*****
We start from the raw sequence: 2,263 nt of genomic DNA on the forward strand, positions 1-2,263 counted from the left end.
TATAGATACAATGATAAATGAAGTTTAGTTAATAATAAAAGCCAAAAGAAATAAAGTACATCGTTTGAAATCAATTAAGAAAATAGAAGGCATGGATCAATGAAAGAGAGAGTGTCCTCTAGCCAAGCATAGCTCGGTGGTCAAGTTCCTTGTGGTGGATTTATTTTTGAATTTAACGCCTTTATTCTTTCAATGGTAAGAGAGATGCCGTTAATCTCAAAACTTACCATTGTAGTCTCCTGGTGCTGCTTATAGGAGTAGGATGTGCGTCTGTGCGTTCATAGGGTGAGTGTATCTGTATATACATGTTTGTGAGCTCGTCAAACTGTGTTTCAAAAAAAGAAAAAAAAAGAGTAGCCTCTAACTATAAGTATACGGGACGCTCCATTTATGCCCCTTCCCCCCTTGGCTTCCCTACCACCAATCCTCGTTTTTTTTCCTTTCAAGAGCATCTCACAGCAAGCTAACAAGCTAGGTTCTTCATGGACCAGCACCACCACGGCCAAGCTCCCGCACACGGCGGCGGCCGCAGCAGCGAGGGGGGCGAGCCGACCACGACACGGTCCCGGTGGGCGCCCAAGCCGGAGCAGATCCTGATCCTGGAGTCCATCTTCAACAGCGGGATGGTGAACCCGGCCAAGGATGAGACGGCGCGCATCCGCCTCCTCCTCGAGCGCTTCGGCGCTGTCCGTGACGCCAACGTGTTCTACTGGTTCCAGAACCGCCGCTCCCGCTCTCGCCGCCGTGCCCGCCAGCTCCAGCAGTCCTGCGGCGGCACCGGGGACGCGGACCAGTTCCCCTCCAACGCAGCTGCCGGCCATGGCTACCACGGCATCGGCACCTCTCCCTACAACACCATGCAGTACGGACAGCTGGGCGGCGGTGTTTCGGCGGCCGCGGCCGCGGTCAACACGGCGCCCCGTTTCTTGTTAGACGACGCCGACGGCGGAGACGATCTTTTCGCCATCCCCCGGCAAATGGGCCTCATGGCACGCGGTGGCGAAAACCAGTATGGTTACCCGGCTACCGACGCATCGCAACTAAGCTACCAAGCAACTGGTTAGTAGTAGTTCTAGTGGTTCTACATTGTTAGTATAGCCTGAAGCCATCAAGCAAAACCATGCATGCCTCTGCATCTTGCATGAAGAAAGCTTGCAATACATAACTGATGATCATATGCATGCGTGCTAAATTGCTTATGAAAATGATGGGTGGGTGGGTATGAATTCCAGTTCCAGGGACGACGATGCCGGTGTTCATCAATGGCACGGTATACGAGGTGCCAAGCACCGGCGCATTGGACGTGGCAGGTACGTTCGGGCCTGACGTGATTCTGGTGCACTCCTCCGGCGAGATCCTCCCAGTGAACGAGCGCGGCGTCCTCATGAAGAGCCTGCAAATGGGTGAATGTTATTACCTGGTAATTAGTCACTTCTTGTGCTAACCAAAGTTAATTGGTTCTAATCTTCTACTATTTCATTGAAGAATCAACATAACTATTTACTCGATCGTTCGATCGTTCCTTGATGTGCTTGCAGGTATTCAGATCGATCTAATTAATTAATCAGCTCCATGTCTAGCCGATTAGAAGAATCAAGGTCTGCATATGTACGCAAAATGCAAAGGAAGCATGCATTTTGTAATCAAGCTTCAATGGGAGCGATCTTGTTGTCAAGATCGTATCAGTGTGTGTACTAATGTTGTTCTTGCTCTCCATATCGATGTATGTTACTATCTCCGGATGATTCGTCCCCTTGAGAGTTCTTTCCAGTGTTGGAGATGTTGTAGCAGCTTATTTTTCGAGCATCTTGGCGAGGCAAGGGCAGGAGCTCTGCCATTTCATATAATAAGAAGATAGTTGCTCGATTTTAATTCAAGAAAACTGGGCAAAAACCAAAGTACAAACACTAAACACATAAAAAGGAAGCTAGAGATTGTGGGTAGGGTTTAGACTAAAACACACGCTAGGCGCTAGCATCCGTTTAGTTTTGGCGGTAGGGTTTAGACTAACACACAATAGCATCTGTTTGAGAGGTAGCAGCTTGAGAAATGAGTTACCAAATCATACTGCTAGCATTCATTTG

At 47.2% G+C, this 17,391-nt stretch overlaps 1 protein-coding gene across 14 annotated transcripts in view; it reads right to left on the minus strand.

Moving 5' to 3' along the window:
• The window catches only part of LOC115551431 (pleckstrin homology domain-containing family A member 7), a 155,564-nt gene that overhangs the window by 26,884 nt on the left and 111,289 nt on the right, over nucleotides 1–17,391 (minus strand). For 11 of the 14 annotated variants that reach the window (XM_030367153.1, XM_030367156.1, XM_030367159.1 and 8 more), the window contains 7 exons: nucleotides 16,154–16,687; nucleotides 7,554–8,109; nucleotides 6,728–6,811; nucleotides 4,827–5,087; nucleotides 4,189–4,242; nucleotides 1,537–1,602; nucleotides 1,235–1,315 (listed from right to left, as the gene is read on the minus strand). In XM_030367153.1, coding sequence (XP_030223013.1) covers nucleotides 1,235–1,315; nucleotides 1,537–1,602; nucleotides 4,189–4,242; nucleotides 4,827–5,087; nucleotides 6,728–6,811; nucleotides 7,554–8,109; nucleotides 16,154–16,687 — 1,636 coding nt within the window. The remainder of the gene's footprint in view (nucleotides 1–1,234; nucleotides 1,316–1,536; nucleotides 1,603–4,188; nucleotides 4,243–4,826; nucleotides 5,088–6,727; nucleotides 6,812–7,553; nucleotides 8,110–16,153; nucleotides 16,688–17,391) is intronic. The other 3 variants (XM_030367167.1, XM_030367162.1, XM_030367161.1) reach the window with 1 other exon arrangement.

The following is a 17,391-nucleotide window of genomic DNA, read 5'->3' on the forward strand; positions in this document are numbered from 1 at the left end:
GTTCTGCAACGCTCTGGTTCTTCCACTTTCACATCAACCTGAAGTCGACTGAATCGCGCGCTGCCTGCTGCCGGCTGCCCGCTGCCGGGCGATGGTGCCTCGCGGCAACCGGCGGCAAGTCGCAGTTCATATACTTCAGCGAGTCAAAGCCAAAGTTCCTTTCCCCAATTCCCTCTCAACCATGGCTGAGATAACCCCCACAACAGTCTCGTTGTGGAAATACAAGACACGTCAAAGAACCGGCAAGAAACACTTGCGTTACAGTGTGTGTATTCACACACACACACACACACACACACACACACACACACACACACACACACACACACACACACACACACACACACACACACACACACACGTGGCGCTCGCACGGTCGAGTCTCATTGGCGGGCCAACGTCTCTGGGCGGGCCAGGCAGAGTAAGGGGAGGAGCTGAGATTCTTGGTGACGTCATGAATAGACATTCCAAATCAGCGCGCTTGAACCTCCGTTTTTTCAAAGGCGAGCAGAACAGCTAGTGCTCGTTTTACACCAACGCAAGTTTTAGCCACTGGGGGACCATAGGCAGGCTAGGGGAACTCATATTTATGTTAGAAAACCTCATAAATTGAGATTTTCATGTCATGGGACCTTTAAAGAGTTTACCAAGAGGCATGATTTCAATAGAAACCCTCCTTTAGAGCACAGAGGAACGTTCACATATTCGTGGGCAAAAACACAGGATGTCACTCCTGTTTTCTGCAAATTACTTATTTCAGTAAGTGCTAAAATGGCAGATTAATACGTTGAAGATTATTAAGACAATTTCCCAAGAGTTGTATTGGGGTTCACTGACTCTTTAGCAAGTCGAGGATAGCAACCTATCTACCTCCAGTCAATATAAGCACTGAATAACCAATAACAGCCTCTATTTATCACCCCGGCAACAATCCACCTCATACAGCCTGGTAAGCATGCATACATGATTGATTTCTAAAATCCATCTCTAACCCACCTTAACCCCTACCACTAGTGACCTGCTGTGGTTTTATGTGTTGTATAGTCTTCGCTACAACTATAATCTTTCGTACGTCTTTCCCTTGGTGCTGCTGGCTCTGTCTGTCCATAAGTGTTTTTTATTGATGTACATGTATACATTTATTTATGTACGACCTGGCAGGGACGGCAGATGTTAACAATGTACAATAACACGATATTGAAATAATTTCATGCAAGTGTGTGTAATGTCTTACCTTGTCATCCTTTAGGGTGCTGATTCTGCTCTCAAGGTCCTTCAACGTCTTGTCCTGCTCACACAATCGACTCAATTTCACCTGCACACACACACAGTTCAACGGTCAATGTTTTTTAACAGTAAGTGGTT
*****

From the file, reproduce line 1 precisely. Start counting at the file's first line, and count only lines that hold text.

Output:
We start from the raw sequence: 2,263 nt of genomic DNA on the forward strand, positions 1-2,263 counted from the left end.